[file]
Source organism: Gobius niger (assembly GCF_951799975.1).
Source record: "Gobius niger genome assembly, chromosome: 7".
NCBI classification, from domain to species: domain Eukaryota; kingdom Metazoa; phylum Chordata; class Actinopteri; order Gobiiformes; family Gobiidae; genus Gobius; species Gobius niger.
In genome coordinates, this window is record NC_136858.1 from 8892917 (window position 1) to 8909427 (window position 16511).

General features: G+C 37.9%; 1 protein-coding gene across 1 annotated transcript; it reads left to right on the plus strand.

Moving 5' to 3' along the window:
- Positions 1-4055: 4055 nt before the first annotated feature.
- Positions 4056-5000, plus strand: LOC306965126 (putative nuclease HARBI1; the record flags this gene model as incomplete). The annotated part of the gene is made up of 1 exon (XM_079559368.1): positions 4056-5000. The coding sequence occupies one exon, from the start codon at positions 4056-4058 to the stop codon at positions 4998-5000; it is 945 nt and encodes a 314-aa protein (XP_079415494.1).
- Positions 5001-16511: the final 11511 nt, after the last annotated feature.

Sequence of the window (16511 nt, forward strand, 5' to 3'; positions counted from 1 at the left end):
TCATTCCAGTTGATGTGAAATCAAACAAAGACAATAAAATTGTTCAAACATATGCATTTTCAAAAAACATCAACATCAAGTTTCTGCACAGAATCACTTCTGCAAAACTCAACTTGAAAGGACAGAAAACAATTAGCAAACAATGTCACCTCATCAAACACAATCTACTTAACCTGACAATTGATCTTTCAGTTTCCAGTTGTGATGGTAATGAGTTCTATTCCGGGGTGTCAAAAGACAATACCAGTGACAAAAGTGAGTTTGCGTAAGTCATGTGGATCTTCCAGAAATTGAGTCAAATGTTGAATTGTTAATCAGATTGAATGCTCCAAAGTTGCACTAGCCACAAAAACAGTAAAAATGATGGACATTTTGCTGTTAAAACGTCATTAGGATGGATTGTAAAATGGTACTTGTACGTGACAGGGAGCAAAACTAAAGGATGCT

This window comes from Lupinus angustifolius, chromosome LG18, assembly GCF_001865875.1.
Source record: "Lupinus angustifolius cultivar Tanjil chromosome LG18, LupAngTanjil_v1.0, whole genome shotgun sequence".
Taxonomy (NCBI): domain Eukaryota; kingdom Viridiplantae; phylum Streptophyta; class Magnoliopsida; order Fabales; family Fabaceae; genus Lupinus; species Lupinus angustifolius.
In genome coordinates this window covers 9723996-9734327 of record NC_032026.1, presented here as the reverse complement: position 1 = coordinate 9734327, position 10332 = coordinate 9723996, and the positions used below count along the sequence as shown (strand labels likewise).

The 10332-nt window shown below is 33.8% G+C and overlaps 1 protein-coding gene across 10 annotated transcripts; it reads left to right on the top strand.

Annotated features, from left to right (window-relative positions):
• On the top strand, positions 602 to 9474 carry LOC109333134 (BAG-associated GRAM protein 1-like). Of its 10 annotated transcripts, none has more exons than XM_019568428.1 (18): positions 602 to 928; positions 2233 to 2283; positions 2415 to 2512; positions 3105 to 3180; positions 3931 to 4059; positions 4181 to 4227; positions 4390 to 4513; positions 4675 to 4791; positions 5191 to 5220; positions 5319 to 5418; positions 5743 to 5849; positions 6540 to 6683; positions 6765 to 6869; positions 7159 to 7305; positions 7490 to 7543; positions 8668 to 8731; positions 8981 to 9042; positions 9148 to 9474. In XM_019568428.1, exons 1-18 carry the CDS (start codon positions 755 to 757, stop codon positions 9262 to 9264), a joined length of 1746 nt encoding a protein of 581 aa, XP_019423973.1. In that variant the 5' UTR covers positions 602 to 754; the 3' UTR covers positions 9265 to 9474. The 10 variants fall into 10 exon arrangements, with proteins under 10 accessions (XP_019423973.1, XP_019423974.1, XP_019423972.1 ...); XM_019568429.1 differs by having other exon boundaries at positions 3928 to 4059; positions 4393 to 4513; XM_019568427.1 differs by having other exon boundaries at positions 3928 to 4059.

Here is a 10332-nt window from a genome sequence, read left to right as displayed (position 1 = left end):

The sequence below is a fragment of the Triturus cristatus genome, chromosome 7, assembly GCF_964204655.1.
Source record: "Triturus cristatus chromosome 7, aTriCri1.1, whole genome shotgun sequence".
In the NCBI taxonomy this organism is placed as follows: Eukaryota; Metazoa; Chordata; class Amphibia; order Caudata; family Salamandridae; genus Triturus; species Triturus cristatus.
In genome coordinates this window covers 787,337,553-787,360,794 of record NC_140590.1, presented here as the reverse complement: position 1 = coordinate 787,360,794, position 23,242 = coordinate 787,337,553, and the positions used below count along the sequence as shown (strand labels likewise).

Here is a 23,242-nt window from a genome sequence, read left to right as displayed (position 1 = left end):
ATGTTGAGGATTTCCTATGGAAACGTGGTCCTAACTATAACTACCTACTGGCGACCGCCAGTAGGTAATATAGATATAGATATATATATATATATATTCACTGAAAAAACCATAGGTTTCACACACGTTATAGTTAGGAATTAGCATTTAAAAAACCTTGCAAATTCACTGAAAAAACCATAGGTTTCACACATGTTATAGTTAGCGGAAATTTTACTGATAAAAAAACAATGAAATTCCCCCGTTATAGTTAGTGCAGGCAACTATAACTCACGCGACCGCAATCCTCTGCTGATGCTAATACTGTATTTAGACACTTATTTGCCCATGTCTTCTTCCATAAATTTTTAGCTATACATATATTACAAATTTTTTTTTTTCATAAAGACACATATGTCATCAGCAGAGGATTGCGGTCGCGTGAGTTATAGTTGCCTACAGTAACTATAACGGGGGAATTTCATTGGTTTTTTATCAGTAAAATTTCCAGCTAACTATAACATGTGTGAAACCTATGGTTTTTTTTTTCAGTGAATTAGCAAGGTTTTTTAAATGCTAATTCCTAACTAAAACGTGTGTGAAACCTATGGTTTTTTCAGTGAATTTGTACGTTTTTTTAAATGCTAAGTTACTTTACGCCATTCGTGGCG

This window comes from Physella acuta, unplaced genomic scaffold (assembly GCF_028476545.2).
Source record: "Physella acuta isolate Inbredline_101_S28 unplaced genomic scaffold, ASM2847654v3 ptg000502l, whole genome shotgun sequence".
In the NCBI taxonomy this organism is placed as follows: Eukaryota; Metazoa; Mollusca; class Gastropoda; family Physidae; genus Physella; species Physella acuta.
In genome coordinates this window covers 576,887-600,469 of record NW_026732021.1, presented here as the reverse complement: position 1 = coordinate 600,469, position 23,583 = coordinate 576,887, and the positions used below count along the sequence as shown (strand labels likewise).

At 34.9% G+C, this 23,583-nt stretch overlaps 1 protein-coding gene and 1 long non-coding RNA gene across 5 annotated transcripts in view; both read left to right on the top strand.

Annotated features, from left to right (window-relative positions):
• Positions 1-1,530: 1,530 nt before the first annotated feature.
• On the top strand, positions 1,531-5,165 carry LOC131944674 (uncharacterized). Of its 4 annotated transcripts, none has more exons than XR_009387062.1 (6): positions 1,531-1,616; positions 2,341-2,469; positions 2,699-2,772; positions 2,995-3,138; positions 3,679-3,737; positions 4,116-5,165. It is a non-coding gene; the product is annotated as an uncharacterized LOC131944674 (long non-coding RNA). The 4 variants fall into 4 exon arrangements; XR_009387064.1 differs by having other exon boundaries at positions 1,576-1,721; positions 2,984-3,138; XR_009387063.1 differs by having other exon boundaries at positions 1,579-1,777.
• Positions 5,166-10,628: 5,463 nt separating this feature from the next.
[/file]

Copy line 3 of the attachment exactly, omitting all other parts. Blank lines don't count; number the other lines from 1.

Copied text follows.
NCBI classification, from domain to species: domain Eukaryota; kingdom Metazoa; phylum Chordata; class Actinopteri; order Gobiiformes; family Gobiidae; genus Gobius; species Gobius niger.